Cash-strapped Pakistan's Finance Minister Asad Umar said on Monday said that Islamabad was close to striking a deal to secure financial support from the IMF following Prime Minister Imran Khan's meeting with the global lender's chief Christine Lagarde in Dubai.
Pakistan's close ally the UAE has offered USD 3 billion to support its fragile economy. Saudi Arabia committed USD 6 billion to Pakistan as part of a bailout package to help shore up Islamabad's dwindling foreign currency reserves. Pakistan also reportedly received financial assistance from China.
Addressing the Sarhad Chamber of Commerce and Industries in Peshawar, Umar said a deal with the IMF looks imminent and that there was a convergence of views between the two parties on the need to implement structural reforms in the country, reiterating Khan's remarks in the aftermath of the meeting Sunday, Geo TV reported.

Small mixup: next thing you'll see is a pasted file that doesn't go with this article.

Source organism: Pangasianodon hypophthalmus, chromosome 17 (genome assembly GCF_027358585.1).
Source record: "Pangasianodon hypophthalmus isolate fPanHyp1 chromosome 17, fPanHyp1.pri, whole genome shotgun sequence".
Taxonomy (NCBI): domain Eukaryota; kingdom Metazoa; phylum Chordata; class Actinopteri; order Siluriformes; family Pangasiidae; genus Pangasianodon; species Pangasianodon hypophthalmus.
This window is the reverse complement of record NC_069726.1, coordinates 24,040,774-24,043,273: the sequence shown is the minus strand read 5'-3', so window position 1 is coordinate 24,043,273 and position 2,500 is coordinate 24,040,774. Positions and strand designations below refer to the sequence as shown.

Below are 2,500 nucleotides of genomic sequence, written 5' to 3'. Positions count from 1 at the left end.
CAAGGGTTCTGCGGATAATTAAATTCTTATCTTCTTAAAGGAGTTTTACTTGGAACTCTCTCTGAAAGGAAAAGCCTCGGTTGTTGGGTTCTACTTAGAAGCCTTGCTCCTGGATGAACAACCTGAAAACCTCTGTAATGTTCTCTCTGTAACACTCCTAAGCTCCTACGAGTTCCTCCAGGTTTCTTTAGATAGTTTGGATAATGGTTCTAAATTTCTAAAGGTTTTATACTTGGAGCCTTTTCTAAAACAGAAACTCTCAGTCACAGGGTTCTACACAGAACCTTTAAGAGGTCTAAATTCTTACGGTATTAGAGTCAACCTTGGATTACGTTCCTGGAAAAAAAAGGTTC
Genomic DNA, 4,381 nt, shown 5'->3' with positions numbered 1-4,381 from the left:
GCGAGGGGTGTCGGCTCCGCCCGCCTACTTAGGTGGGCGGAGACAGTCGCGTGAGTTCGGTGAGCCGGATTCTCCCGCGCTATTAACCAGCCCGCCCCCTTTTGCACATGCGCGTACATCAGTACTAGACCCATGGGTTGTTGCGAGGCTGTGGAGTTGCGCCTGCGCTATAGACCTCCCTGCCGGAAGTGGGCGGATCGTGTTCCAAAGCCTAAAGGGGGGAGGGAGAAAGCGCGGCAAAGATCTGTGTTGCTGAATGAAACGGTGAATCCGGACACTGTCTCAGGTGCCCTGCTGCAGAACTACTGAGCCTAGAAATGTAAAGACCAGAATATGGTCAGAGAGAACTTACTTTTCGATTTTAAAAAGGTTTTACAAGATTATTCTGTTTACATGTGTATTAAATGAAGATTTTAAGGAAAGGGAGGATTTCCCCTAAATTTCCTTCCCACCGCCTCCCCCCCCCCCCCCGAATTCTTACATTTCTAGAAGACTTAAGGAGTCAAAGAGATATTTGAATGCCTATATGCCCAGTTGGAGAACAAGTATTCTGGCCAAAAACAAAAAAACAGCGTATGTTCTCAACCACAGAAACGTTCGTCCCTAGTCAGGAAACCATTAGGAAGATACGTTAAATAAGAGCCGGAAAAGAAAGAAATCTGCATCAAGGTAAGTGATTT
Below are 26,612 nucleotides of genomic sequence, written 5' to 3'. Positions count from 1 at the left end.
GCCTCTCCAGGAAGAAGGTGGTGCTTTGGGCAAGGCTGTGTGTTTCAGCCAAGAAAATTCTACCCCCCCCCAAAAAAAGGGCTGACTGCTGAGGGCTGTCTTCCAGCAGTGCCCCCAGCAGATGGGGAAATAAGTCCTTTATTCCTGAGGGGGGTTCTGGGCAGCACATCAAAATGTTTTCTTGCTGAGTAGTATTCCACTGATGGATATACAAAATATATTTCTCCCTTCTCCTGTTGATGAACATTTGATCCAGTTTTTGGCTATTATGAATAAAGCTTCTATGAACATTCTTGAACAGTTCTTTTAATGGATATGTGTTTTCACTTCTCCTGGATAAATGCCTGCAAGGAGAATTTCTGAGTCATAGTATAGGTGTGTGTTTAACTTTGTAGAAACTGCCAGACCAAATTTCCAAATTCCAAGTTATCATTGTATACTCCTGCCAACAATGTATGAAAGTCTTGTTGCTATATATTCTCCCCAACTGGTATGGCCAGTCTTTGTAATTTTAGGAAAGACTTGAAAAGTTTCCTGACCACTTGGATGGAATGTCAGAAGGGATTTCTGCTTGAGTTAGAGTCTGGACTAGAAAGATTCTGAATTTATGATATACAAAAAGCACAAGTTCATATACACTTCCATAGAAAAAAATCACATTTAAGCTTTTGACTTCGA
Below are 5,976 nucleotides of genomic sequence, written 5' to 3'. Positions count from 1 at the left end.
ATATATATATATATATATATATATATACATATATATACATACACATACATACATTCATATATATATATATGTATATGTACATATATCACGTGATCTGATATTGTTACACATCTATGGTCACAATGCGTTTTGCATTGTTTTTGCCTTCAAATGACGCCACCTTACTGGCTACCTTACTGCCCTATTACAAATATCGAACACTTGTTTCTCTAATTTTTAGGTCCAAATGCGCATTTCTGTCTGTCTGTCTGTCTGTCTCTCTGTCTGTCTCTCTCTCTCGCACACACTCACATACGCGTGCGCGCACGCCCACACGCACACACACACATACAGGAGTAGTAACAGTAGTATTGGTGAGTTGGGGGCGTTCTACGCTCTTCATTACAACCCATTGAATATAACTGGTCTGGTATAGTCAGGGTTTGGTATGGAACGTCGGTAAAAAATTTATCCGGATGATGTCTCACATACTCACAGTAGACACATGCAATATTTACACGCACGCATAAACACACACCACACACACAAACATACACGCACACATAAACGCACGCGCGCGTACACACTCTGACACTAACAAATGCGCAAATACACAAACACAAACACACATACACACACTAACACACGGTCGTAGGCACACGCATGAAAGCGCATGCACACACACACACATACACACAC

"There has been a decrease in the difference we had with the IMF. The IMF has changed its position... It seems we have come closer to an agreement with the IMF. Insha'Allah (God willing) this will be the last agreement. This will happen when businesses grow," he was quoted as saying by the channel.
He stressed that Pakistan's economy would be lifted by its people, not by anyone coming from the outside. "If we take the right decisions the economy would rise. It is the responsibility of the business and trading community to put Pakistan on the path towards progress."
"Prime Minister Khan told the IMF that 'we want to sign on the package'," Umar added.
After the meeting, Lagarde said that the global lender stands ready to support Pakistan.
Khan also tweeted about his meeting with Lagarde.
"There was a convergence of our views on the need to carry out deep structural reforms to put the country on the path of sustainable development in which the most vulnerable segments of society are protected," he said.
Although the government has secured a breathing space from Saudi Arabian and the UAE loans, an IMF programme is essential to unlock access to resources from other multilateral lenders like the World Bank and the Asian Development Bank, as well as the global capital markets.
A team from the IMF visited Pakistan in November to discuss the bailout with officials, though the talks ended without agreement, but since then the government official said talks were still ongoing on a possible bailout.
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